Christine Moissl-Eichinger of the University of Regensburg was among the SM1 Euryarchaeon's discoverers. Before long what she calls "another amazing lifestyle" of the new archaeon emerged; biofilms that grew deep below the surface of another cold sulfur spring, the nearby Muehlbacher Schwefelquelle. Moissl-Eichinger and her team collected samples of the slime-like biofilm which first seemed to be pure SM1 on net traps underwater.
To augment their already extensive research, Moissl-Eichinger and Alexander Probst of her staff brought the Regensburg samples to Berkeley Lab, initially attracted by the PhyloChip, a DNA microarray invented by Berkeley Lab's Gary Andersen and Todd DeSantis and their colleagues. Because the PhyloChip probes for the 16S rRNA gene, found in all Bacteria and Archaea, it can quickly and accurately sort through all known species in a sample including those, like SM1 and many other microorganisms, that can't be grown in culture.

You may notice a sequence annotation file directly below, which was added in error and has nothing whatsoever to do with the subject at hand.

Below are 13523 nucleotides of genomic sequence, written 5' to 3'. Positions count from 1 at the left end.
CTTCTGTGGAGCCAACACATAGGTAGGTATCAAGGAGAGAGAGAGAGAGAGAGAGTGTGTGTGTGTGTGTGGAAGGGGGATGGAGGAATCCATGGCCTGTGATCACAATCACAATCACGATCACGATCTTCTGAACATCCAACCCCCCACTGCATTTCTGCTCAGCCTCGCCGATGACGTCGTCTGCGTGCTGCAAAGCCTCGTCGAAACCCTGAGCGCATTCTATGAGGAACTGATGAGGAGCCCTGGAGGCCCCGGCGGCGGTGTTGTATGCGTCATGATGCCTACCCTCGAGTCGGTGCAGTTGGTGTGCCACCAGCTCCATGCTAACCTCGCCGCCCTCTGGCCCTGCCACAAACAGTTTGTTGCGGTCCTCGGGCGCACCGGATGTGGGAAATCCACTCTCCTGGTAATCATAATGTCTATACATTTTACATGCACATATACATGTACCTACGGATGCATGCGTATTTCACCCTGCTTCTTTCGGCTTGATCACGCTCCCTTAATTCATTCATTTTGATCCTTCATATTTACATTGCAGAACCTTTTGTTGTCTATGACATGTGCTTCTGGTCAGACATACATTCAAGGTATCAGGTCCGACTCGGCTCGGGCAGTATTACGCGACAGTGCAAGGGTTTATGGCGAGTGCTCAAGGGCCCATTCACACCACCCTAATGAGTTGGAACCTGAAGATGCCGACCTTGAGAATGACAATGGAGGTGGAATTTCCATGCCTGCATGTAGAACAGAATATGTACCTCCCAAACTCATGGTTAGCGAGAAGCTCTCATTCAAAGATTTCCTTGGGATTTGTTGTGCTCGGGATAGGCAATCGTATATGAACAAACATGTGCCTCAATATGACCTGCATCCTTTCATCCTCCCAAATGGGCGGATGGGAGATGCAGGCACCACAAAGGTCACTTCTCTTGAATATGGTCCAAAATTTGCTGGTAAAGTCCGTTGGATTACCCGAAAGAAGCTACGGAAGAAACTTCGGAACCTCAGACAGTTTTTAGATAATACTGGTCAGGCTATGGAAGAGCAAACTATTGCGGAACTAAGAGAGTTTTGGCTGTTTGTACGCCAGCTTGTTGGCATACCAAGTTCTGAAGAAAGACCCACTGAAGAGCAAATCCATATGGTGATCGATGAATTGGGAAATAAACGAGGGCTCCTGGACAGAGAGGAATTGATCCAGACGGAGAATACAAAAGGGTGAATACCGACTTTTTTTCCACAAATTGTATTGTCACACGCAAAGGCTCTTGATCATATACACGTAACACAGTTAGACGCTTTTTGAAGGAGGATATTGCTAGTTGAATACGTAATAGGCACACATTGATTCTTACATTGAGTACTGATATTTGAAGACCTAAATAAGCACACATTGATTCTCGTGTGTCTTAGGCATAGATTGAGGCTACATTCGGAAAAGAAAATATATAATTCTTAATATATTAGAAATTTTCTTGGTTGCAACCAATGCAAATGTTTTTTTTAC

Probst and DeSantis, both now with Second Genome, Inc., and Andersen were joined by Kasthuri Venkateswaran of the Jet Propulsion Laboratory, a member of NASA's Biotechnology and Planetary Protection Group. Probst wanted to know who was living where in the subsurface sulfur-spring samples; Venkateswaran's interest is understanding the role of Archaea in space and analogous sites. Although SM1 was by far the dominant species in the subsurface community, they found that small amounts of other archaea were present as well and about five percent of the community consisted of bacteria.
Bring on the synchrotron
Led by Andersen, the PhyloChip's inventors had contributed to the oil-spill research, and their previous association with Holman brought her and her BSISB colleagues aboard the SM1 research team.
"Lots of biochemical techniq
|Contact: Paul Preuss|
DOE/Lawrence Berkeley National Laboratory